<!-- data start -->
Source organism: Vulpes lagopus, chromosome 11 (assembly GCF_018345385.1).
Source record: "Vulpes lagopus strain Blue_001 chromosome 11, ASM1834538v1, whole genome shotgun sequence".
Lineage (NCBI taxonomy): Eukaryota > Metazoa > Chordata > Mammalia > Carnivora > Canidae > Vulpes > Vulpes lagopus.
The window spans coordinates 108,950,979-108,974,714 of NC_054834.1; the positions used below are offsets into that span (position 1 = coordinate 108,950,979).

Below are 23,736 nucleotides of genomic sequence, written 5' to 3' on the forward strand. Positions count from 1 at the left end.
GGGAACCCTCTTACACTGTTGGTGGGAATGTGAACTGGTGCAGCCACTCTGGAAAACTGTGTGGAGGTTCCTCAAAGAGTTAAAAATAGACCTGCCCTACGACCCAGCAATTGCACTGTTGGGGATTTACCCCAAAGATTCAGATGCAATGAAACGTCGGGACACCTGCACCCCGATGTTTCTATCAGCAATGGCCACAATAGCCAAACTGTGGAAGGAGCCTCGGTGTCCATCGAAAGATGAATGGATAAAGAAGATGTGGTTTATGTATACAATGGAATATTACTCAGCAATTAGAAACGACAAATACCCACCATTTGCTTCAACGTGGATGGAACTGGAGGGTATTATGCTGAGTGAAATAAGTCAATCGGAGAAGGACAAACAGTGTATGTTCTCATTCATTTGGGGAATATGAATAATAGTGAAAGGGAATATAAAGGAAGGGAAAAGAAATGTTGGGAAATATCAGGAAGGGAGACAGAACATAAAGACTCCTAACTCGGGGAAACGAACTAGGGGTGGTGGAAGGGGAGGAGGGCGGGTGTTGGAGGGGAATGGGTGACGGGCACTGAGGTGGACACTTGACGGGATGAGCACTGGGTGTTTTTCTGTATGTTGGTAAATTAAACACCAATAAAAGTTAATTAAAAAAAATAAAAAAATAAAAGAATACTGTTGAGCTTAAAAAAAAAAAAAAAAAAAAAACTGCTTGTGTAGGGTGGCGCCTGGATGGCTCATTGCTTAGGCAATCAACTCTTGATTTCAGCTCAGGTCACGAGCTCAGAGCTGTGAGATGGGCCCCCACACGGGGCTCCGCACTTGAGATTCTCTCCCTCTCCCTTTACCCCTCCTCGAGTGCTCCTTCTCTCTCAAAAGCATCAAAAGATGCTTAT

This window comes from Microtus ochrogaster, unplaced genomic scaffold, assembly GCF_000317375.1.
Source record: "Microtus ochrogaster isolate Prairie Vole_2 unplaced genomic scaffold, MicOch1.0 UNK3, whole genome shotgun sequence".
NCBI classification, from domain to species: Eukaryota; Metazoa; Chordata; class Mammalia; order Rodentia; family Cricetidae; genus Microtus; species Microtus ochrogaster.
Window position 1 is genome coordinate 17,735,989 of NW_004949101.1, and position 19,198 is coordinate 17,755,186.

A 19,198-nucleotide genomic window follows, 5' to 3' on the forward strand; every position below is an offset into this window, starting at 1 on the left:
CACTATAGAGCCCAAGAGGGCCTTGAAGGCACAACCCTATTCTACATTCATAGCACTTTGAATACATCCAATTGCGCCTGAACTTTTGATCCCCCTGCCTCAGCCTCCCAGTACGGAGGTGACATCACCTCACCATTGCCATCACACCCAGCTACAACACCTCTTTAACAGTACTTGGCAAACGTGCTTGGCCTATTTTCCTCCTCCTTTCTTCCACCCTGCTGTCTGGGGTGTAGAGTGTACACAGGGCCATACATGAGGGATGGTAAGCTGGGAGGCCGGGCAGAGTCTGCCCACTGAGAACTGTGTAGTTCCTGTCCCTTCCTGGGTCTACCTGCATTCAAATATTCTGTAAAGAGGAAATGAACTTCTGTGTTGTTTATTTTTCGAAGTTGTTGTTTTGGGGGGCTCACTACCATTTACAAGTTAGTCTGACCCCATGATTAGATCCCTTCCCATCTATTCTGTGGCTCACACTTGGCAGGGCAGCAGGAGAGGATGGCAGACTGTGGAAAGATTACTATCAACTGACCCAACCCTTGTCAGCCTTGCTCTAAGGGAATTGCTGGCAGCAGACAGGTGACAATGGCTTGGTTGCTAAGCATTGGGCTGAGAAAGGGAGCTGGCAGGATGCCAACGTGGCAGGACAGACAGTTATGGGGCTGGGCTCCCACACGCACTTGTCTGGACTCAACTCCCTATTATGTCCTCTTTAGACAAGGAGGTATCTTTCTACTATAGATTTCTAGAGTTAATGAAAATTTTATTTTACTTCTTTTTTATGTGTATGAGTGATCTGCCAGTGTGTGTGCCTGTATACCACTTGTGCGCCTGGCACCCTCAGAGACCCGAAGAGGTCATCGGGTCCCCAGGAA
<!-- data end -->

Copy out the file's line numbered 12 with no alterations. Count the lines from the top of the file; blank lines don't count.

CACTATAGAGCCCAAGAGGGCCTTGAAGGCACAACCCTATTCTACATTCATAGCACTTTGAATACATCCAATTGCGCCTGAACTTTTGATCCCCCTGCCTCAGCCTCCCAGTACGGAGGTGACATCACCTCACCATTGCCATCACACCCAGCTACAACACCTCTTTAACAGTACTTGGCAAACGTGCTTGGCCTATTTTCCTCCTCCTTTCTTCCACCCTGCTGTCTGGGGTGTAGAGTGTACACAGGGCCATACATGAGGGATGGTAAGCTGGGAGGCCGGGCAGAGTCTGCCCACTGAGAACTGTGTAGTTCCTGTCCCTTCCTGGGTCTACCTGCATTCAAATATTCTGTAAAGAGGAAATGAACTTCTGTGTTGTTTATTTTTCGAAGTTGTTGTTTTGGGGGGCTCACTACCATTTACAAGTTAGTCTGACCCCATGATTAGATCCCTTCCCATCTATTCTGTGGCTCACACTTGGCAGGGCAGCAGGAGAGGATGGCAGACTGTGGAAAGATTACTATCAACTGACCCAACCCTTGTCAGCCTTGCTCTAAGGGAATTGCTGGCAGCAGACAGGTGACAATGGCTTGGTTGCTAAGCATTGGGCTGAGAAAGGGAGCTGGCAGGATGCCAACGTGGCAGGACAGACAGTTATGGGGCTGGGCTCCCACACGCACTTGTCTGGACTCAACTCCCTATTATGTCCTCTTTAGACAAGGAGGTATCTTTCTACTATAGATTTCTAGAGTTAATGAAAATTTTATTTTACTTCTTTTTTATGTGTATGAGTGATCTGCCAGTGTGTGTGCCTGTATACCACTTGTGCGCCTGGCACCCTCAGAGACCCGAAGAGGTCATCGGGTCCCCAGGAA